During a recent conference meeting with a student in my Introduction to Poetry workshop, I experienced a rare (for me) fit of speechlessness. Actually, it happened twice.
I’d asked my students, all undergraduate non-English-majors, to compose a list of three questions about their work, urging them to share any concerns they were too hesitant to voice in front of their peers. The most talented and driven writer in class—let’s call her Tiffany—asked two questions that made me squirm, though, in retrospect, they shouldn’t have.
First, she grinned, glanced at the café table that separated us, and asked, “Is there always so much sex in poetry?”
“Sex?” I said.
“I mean, I’m not uncomfortable with it or anything. Just curious.”
“Yes,” I blurted, “Always. Lots of sex.”
A major preoccupation for Tiffany, sex informed most of what she wrote and said in class. She particularly enjoyed peppering our workshop conversations with innuendos. For example, as we workshopped a prose poem of hers about ants crawling over a “cleft” watermelon, she interrupted one of the less-promising male students with the quip: “Why do men say ‘vagina’ when they mean ‘vulva’?” The guy shrugged, blushing, and the class laughed nervously.
Back at our conference meeting, it was Tiffany’s second question, commonplace enough, that really threw me, probably because of the earnestness with which she asked it. Leaning back in her chair, she crossed her arms: “Should I keep writing, or am I wasting my time?”
I suspect those of us who teach introductory workshops like this harbor a secret fear that we’ll convert one or two impressionable undergraduates to the poetry life, as so many of us were converted. Who among our tribe doesn’t feel a slight pinch in the frontal lobe when that particularly eager student swings by the office with a new draft and the poem is actually good? What twisted neurosis compels us to encourage her, to say, “This is the real thing—keep writing,” instead of pointing out the grays around our temples, and warning her about the impossibility of surviving on the pittance she’ll make from publishing (if she’s lucky enough to publish); the competitiveness of the academic job market (if she wants to teach); and the general resistance our culture has to this craft or sullen art.
I don’t mean to gripe about the unprofitability of poetry, which, if nothing else, insures that only those driven (or crazy) enough to write poems do, only those few “fellow oddballs,” as William Matthews dubbed us, who choose to work so hard for such meager rewards. Nor am I arguing against the importance of poetry and poetry writing in what used to be called a liberal-arts education, the fundamental goal of which is surely to create not only knowledgeable but empathic citizens of the world.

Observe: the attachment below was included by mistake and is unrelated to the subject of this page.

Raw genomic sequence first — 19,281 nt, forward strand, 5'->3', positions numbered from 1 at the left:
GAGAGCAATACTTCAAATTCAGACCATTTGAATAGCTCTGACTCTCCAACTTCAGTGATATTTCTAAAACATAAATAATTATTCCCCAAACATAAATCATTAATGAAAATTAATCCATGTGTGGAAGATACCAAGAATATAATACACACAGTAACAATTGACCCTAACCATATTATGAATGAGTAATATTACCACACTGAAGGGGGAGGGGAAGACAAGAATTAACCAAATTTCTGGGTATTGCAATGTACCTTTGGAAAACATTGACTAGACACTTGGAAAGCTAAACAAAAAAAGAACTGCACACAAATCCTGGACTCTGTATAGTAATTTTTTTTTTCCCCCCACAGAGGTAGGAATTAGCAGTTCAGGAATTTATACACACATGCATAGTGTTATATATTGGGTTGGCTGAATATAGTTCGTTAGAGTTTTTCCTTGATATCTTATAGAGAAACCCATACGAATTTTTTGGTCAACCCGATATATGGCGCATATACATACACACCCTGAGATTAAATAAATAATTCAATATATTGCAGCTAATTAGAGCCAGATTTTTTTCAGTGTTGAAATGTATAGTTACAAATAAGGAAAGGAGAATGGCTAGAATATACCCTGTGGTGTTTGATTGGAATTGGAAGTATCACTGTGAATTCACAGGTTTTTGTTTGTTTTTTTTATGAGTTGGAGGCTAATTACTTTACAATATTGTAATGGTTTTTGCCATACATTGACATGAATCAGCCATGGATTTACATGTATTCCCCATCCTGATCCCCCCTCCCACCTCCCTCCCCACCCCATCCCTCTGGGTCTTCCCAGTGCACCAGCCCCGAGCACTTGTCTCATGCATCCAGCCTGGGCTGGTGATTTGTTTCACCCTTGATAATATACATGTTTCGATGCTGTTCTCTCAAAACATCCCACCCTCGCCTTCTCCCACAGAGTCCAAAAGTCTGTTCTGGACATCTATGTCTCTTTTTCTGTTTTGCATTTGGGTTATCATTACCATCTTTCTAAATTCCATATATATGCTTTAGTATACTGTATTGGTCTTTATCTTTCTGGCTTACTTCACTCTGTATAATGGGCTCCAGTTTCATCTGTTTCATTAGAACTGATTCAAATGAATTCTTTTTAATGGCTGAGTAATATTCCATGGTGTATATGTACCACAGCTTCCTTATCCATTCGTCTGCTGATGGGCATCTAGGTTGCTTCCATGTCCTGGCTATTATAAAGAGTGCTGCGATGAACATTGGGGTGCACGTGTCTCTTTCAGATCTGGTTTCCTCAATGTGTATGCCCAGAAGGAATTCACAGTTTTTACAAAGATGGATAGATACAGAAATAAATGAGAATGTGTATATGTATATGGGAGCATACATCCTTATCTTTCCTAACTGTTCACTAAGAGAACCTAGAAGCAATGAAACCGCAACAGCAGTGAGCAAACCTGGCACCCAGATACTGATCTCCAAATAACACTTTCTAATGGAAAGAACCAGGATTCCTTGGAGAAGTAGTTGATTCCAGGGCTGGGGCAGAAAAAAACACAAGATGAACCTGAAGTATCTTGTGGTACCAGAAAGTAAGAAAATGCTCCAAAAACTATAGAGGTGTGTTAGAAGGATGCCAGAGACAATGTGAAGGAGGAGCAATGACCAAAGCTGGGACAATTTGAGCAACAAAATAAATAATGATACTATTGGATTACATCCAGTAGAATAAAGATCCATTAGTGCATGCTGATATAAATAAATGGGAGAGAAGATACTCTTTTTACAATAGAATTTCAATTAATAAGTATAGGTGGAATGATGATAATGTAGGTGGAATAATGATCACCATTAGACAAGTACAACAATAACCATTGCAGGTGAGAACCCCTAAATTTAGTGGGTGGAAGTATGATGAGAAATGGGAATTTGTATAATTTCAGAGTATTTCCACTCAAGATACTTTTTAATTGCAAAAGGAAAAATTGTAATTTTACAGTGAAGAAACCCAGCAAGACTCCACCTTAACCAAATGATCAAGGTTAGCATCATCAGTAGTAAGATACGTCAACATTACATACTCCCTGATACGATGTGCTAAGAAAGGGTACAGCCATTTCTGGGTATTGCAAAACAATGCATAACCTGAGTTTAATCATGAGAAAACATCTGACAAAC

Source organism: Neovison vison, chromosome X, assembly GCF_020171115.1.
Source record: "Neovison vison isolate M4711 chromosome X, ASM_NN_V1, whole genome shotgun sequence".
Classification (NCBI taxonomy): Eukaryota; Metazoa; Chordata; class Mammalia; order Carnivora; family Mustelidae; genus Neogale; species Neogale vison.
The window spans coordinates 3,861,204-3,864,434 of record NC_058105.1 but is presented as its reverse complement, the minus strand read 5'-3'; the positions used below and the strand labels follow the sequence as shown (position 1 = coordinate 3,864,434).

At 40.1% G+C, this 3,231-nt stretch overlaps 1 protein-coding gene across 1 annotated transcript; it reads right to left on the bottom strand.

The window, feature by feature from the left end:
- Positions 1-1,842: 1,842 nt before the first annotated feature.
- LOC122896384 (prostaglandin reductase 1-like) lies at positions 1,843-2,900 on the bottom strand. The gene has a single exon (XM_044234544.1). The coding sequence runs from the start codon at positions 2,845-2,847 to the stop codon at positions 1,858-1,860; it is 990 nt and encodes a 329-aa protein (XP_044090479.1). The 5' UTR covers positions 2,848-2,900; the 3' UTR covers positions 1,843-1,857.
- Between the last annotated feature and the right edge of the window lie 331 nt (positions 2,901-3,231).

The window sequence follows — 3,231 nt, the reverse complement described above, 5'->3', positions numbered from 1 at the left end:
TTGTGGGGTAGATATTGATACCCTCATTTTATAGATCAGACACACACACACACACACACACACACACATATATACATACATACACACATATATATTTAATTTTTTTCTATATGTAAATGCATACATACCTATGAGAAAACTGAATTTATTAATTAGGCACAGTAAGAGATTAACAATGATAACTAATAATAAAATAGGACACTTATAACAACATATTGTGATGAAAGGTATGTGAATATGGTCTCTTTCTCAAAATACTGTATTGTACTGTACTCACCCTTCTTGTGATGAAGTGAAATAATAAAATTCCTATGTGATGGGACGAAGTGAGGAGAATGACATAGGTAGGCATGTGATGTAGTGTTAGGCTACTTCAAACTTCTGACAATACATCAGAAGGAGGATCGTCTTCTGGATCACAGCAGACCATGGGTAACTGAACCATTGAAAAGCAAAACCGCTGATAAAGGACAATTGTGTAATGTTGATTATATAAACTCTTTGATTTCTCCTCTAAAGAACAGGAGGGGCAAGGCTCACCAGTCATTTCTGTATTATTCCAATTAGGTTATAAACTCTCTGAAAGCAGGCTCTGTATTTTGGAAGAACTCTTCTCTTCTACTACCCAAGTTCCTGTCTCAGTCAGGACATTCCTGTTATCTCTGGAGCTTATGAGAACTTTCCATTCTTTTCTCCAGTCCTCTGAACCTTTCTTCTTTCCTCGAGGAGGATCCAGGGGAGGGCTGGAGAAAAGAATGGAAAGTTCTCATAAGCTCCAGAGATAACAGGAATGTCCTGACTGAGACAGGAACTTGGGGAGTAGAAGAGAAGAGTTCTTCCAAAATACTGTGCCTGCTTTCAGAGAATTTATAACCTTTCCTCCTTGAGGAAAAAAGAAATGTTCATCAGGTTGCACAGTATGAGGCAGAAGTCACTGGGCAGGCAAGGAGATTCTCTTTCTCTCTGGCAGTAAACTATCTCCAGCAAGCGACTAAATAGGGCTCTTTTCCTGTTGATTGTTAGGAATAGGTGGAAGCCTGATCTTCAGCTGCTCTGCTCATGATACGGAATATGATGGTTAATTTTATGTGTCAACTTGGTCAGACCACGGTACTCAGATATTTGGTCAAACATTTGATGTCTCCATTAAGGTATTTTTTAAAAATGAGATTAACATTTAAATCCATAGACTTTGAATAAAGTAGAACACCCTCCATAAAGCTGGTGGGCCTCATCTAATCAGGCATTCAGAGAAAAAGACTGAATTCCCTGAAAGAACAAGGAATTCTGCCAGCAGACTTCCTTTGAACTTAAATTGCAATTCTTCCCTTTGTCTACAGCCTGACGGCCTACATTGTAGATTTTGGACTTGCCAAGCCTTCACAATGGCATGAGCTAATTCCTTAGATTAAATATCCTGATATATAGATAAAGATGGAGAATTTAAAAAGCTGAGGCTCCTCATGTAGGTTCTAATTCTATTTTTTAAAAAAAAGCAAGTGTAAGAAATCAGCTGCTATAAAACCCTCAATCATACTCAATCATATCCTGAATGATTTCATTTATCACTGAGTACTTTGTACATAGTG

Nor am I knocking the intellectual, emotional, and psychological benefits of an art that demands from its practitioners nothing less than absolute fidelity, compelling us to examine the outer and inner worlds with microscopic scrutiny. Nor the pleasures of writing poetry, which, though rare and often unquantifiable, at least feel substantial, especially when we place a poem in a reputable journal, or when the work itself seems to glide along on rails, and the poems arrive, in Keats’s words, “as naturally as leaves to a tree.”
I’m talking about the ethical problem poet-teachers face in every workshop we lead, successful completion of which requires that the student at least temporarily surrender to the art, and the consequent risk the student faces of—well, of falling in love with poetry, becoming so addicted to the practice of making poems that she changes her major from Urban Planning or Nursing or Bioengineering to English with a minor in Creative Writing.
Isn’t this the collateral damage of such a class? Don’t we, as responsible educators, have the duty at least to acknowledge both the pleasures and the difficulties of this life we’ve chosen (and to stress to our students that it is, after all, a choice)? If poet-teachers are expected to submit honest feedback to students about their writing, shouldn’t we be equally honest about what the writing life does and does not provide?
Back in the campus Starbucks where I met with Tiffany, I realized I’d been cracking my pen cap between my teeth.
“Sorry,” I said. “Did I answer your question?”
“No,” she said, smiling.
“Please, ask again.”
“Should I keep writing poetry or should I quit?”
“Don’t stop,” I said, “You’re too good to quit.”